Canadian Warplanes 1: Fairey IIIC Transatlantic

Fairey IIIC Transatlantic

(RCAF Photo)

Fairey IIIC (Mod) Transatlantic Floatplane (1) c/n F.333, Reg. No. G-CYCF.  

Fairey IIIC, C/N F.333, Reg. No. G-CYCF was specially modified for a trans-Atlantic flight in 1919.  On 7 Oct 1920, this biplane seaplane came to grief at Whelpley's Point, 20 miles north of Saint John, New Brunswick.  It was written off as damaged beyond repair.

The Fairey III was a family of British reconnaissance biplanes that enjoyed a very long production and service history in both landplane and seaplane variants.  First flying on 14 September 1917, examples were still in use during Second World War.  The Transatlantic was powered by a Rolls-Royce Eagle VIII engine.

Ex-RAF N9256. Also had British civil registration G-EARS, as Fairey Trans Atlantic, from 17 March 1920. In Canada being prepared for Trans Atlantic flight, when given to Canadian Government as part of Imperial Gift. Assembled in Canada by Canadian Vickers. Flew first leg of 1920 trans-Canada flight. Original plan was for non-stop Halilfax to Winnipeg, stops planned at Ottawa and Sault St. Marie after initial tests. Lost cowling west of Saint John, New Brunswick, damaging the engine fuel line when it flew off. Further damaged during forced landed in the Saint John River, never flown by CAB again. Returned to manufacturer, who repaired and sold it, subsequent fate unknown. (CASPIR)

The only complete and intact Fairey III in existence, a Fairey IIID, is preserved in the Museu de Marinha, Naval Museum, Lisbon, Portugal.

(Author Photos)

Fairey IIID "Santa Cruz".  Portuguese naval aviators Gago Coutinho and Sacadura Cabral flew “Santa Cruz“ in the completion of the first air crossing of the South Atlantic from Lisbon, Portugal to Rio de Janeiro, Brazil in June 1922 to mark the centennial of Brazil’s independence.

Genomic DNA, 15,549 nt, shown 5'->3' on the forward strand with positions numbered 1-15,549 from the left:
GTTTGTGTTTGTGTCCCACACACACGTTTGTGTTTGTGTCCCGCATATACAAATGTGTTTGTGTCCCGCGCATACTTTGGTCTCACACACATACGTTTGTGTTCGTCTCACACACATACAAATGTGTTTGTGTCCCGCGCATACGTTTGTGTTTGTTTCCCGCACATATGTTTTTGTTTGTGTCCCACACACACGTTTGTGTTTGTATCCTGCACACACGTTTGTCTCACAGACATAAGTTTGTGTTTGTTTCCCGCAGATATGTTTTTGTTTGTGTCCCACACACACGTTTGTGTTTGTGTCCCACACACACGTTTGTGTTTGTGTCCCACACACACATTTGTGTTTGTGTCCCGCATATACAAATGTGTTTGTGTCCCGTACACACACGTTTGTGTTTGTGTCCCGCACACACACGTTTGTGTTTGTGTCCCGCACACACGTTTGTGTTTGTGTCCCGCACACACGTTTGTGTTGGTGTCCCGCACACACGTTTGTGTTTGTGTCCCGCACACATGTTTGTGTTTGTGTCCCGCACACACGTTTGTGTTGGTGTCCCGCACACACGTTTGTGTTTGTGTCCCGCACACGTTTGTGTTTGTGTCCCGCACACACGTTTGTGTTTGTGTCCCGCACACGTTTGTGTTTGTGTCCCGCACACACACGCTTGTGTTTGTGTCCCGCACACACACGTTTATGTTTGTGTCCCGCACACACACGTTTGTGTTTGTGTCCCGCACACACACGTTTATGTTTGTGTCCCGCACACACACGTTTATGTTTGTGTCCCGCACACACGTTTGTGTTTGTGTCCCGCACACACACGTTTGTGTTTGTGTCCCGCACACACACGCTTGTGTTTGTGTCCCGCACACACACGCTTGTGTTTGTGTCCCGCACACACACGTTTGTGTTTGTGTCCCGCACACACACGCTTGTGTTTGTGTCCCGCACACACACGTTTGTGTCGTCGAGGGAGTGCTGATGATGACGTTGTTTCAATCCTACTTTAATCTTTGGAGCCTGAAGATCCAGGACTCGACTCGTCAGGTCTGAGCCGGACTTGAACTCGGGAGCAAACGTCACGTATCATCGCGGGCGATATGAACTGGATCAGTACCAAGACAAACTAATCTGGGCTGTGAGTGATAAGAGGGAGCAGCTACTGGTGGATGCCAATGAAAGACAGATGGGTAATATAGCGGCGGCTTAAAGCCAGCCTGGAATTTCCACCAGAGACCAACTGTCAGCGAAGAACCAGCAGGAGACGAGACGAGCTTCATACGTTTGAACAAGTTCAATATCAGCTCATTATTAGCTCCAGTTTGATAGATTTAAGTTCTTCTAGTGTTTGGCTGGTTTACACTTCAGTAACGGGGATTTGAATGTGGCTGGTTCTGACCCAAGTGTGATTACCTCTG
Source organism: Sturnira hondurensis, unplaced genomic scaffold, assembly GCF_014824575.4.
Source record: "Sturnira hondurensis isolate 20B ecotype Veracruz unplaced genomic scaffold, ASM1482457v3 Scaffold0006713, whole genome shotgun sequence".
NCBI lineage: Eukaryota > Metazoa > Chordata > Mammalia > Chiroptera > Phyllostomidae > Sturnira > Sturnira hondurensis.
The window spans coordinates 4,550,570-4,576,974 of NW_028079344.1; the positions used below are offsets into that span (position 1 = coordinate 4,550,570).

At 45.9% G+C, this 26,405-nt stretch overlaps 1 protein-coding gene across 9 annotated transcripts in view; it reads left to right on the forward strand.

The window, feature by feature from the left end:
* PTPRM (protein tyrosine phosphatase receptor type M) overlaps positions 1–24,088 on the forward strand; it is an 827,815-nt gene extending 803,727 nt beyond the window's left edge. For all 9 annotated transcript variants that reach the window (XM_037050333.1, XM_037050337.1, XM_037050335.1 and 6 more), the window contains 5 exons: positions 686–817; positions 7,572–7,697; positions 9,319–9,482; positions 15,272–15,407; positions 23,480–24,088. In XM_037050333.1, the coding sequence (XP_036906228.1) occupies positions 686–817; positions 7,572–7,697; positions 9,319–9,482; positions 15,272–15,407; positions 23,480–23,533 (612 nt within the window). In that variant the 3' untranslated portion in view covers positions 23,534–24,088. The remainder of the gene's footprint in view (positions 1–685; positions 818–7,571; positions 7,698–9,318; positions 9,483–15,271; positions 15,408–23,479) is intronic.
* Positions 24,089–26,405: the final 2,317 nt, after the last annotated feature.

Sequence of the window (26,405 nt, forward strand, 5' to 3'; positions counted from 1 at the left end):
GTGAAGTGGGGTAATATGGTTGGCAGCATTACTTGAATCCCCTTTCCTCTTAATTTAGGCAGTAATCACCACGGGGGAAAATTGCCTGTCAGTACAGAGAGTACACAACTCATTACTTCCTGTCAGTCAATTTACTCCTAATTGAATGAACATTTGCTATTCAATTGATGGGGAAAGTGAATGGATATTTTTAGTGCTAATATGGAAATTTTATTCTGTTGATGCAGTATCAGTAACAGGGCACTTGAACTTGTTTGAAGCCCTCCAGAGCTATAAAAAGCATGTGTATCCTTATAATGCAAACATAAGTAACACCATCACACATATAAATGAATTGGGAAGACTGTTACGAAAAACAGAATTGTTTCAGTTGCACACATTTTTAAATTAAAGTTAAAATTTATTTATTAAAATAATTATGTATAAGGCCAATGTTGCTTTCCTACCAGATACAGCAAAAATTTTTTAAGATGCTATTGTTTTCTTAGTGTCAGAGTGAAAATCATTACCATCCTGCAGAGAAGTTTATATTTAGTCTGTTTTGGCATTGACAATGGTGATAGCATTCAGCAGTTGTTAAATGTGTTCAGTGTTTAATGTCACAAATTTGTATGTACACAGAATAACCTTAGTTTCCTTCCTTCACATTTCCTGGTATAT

Gago Coutinho and Sacadura Cabral took off from the waters near the famous Torre de Belém in Lisbon on 30 March 1922 and headed for Brazil.  Due to some incidents on the way, they actually used three Fairey IIID aircraft to cover the distance of 8,383 kilometres between 30 March and 17June 1922.  The first aircraft, "Lusitânia", was lost upon landing on heavy seas near Saint Peter and Saint Paul Archipelago in Brazilian waters on 17 April 1922.  The second aircraft "Pátria" was taken by sea to the same area to recommence the journey but was lost on 11 May during an emergency ditching in the ocean.  “Santa Cruz“ was shipped out to the same area (to the waters off Fernando Noronha) and the flight recommenced on 5 June 1922 with Coutinho and Cabralto finally arriving safely aboard “Santa Cruz” in Rio de Janeiro on 17 June 1922.  The journey had taken 79 days but the crew actually only flew 62 hours and 26 minutes to complete the crossing.

(Author Photos)

Fairey IIID replica, on display near the spot in Belém where the original "Lusitânia" took off in 1922.  Monumento Comemorativo da Iª Travessia Aérea do Atlântico Sul.

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